COTE repeatedly invited the UR to provide information that would help it understand the impact of the merger and inform its consideration of what kind of formal relationship with the University of Redlands might be appropriate. COTE asked questions about ecclesial identity, governance structures, accountability to the denomination and its mission, and stewardship of assets given exclusively or explicitly for theological education in a Presbyterian seminary (including its campus).

UR delayed sharing the full merger agreement with COTE until late February 2020 — seven months after the merger went into effect. The agreement confirmed many of COTE’s concerns about the legal ability to ensure the long-term protection of the legacy of the former SFTS and its donors.

COTE appreciates the expressed intention of the University of Redlands to preserve, through the merger, a Presbyterian ethos and education. But the University of Redlands is governed by a board of trustees who have legal control over faculty appointments (which require a balance among the world’s religious and wisdom traditions) and sale of assets (including the campus). After six years, there is no requirement of any Presbyterians on the UR board, and after five years the proceeds from any sale of former SFTS assets may be used as determined in the discretion of that board, who are fiduciaries for the University of Redlands and not for the former SFTS. In short, COTE is concerned that the distinguished legacy of the former SFTS could disappear after five years.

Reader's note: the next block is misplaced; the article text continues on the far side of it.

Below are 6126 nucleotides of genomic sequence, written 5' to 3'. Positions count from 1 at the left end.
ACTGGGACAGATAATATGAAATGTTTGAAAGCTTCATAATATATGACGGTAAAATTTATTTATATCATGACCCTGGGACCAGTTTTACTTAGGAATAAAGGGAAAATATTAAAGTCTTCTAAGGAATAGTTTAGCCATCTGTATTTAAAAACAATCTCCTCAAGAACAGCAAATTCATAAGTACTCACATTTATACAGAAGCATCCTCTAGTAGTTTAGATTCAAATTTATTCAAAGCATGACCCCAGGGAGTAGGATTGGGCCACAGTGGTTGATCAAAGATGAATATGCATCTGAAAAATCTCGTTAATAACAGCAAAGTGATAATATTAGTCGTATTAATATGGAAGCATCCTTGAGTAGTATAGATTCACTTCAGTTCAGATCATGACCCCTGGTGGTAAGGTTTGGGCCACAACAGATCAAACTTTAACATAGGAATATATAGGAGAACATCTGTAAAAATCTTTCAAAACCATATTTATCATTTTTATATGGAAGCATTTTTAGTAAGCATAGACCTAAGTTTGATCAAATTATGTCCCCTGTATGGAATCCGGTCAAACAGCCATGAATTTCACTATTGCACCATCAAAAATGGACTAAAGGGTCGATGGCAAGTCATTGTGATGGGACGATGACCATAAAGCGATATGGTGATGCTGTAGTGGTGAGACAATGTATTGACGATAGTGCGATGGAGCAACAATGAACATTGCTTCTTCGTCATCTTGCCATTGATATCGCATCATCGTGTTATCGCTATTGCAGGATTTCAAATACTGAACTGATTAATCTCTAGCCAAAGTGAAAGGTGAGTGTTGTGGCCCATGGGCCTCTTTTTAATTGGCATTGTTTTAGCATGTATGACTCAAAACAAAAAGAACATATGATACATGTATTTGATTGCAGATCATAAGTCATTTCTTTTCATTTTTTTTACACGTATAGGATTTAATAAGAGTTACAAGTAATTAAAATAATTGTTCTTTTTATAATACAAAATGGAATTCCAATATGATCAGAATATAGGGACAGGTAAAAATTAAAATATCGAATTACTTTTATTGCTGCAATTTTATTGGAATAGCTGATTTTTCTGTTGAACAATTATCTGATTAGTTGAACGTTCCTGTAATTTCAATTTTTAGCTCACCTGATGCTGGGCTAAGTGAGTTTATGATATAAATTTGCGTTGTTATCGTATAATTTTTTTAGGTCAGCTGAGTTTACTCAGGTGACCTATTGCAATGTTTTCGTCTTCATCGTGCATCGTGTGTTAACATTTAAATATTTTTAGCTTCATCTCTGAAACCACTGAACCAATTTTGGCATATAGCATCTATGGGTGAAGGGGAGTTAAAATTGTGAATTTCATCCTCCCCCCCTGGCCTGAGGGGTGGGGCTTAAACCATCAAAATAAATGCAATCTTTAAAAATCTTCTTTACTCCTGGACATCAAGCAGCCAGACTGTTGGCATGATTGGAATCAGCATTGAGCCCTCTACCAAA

In post-merger discussions, the University of Redlands has insisted it is interested only in institutional membership in COTE, the same form of membership held by SFTS when it was an independent PC(USA) institution. COTE has communicated its desire for a relationship on numerous occasions but one that recognizes SFTS’ new realities. The possibility COTE has presented is its long-standing category of covenant membership that allows for development of a covenant specifically tailored to the University of Redlands’s Graduate School of Theology (SFTS as a program of study is now part of the GST). As stated in its report to the 224th General Assembly (2020), COTE hopes to bring a membership recommendation for the Graduate School of Theology of UR to General Assembly following successful completion of those conversations, with the aim of protecting and preserving the legacy of theological education in the Presbyterian Reformed tradition on the west coast.